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The Author as Cannibal: Rewriting in Francophone Literature as a Postcolonial Genre, 1969–1995

In the first decades after the end of French rule, Francophone authors engaged in an exercise of rewriting narratives from the colonial literary canon. In The Author as Cannibal, Felisa Vergara Reynolds presents these textual revisions as figurative acts of cannibalism and examines how these literary cannibalizations critique colonialism and its legacy in each author’s homeland. Reynolds focuses on four representative texts: Une tempête (1969) by Aimé Césaire, Le temps de Tamango (1981) by Boubacar Boris Diop, L’amour, la fantasia (1985) by Assia Djebar, and La migration des coeurs (1995) by Maryse Condé. Though written independently in Africa and the Caribbean, these texts all combine critical adaptation with creative destruction in an attempt to eradicate the social, political, cultural, and linguistic remnants of colonization long after independence.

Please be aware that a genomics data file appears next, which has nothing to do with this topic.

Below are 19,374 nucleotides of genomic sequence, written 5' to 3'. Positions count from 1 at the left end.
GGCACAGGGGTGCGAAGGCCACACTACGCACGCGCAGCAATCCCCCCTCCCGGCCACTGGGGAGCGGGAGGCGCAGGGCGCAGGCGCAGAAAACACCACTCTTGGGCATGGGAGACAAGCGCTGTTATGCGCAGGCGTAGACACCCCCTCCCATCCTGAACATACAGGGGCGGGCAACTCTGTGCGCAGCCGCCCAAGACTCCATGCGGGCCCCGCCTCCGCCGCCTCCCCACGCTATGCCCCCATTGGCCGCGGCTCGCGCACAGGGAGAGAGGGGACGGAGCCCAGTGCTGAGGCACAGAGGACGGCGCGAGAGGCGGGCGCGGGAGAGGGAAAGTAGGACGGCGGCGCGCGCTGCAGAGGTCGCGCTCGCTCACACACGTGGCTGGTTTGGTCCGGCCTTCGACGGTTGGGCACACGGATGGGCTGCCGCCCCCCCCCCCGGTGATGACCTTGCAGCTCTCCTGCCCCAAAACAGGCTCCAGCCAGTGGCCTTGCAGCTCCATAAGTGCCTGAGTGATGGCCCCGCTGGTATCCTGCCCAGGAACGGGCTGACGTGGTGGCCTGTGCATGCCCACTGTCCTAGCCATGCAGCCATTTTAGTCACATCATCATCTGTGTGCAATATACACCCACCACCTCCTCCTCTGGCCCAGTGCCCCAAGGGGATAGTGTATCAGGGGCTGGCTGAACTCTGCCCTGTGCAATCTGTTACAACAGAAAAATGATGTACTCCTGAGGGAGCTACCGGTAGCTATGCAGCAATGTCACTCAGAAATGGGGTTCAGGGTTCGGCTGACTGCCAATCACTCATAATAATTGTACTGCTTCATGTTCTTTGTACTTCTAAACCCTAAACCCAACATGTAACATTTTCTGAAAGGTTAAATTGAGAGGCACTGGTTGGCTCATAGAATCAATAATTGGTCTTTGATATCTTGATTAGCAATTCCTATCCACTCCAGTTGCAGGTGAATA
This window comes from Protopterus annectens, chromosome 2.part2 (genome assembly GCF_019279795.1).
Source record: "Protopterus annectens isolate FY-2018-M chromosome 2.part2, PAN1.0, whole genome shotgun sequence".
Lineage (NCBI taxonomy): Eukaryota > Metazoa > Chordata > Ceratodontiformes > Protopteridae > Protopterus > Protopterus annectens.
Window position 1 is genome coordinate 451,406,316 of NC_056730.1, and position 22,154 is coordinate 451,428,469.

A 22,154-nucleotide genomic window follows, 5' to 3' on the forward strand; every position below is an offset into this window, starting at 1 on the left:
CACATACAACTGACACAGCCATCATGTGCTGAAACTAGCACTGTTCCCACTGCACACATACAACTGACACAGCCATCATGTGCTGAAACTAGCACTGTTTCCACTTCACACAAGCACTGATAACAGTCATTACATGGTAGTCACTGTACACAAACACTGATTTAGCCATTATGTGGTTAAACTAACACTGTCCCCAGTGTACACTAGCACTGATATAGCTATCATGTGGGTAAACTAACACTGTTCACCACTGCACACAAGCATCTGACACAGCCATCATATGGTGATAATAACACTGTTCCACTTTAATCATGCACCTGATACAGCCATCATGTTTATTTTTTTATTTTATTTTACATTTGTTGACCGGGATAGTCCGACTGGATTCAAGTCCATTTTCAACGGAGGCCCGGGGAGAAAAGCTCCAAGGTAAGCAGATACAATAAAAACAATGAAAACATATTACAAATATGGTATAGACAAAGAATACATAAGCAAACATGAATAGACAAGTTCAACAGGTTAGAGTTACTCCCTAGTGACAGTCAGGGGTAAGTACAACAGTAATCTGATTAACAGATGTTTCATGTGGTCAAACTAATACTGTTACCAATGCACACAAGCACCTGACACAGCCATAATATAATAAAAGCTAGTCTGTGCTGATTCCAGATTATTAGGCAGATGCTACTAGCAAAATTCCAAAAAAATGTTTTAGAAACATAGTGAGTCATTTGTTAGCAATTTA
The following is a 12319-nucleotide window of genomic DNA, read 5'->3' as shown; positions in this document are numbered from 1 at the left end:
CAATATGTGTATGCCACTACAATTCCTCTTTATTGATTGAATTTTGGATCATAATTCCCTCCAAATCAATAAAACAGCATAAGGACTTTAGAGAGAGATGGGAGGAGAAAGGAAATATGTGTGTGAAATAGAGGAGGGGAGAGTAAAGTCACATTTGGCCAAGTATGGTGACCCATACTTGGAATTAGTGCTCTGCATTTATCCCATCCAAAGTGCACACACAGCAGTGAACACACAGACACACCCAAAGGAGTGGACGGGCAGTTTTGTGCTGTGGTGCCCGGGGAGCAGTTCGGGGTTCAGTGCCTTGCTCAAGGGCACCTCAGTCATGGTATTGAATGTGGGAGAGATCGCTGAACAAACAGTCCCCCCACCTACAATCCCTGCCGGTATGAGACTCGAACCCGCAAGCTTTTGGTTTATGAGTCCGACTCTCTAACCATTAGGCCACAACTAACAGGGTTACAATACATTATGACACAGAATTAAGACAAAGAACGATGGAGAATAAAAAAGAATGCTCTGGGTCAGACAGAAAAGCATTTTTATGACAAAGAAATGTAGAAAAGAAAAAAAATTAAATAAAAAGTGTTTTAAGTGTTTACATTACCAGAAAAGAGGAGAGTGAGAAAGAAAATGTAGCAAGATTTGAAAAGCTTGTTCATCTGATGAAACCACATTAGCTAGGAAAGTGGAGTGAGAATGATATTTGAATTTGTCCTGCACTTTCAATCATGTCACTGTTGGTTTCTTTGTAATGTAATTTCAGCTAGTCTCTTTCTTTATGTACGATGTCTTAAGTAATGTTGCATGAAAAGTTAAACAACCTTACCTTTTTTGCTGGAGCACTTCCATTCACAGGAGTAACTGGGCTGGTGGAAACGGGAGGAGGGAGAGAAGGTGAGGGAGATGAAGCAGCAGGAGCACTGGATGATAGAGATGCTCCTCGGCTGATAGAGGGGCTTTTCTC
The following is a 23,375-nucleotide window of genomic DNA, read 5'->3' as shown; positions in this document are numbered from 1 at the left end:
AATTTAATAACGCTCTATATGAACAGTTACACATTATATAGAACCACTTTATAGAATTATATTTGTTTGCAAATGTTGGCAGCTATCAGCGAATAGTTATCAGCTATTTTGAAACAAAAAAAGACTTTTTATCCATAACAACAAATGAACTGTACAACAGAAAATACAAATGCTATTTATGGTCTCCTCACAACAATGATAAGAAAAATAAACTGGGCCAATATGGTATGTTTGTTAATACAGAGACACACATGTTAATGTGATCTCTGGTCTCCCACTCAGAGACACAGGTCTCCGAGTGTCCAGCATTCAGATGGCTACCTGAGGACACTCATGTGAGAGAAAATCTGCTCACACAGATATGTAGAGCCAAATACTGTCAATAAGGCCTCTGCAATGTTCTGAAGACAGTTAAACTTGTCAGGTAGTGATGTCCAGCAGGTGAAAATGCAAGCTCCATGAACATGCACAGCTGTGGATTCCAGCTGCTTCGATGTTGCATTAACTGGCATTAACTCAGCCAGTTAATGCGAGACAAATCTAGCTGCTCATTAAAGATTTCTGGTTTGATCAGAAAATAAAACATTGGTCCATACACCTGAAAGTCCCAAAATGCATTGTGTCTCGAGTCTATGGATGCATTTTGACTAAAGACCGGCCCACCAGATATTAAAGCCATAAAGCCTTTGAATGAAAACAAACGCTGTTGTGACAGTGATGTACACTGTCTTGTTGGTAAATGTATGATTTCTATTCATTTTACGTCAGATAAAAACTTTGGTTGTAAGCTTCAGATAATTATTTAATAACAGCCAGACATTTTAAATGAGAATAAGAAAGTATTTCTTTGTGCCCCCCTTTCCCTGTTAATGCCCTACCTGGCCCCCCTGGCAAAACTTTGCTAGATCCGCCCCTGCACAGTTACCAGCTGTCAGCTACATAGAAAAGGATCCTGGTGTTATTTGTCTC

The Author as Cannibal situates these works within Francophone studies, showing that the extent of their postcolonial critique is better understood when they are considered collectively. Crucial to the book are two interviews with Maryse Condé, which provide great insight on literary cannibalism. By foregrounding thematic concerns and writing strategies in these texts, Reynolds shows how these rewritings are an underappreciated collective form of protest and resistance for Francophone authors.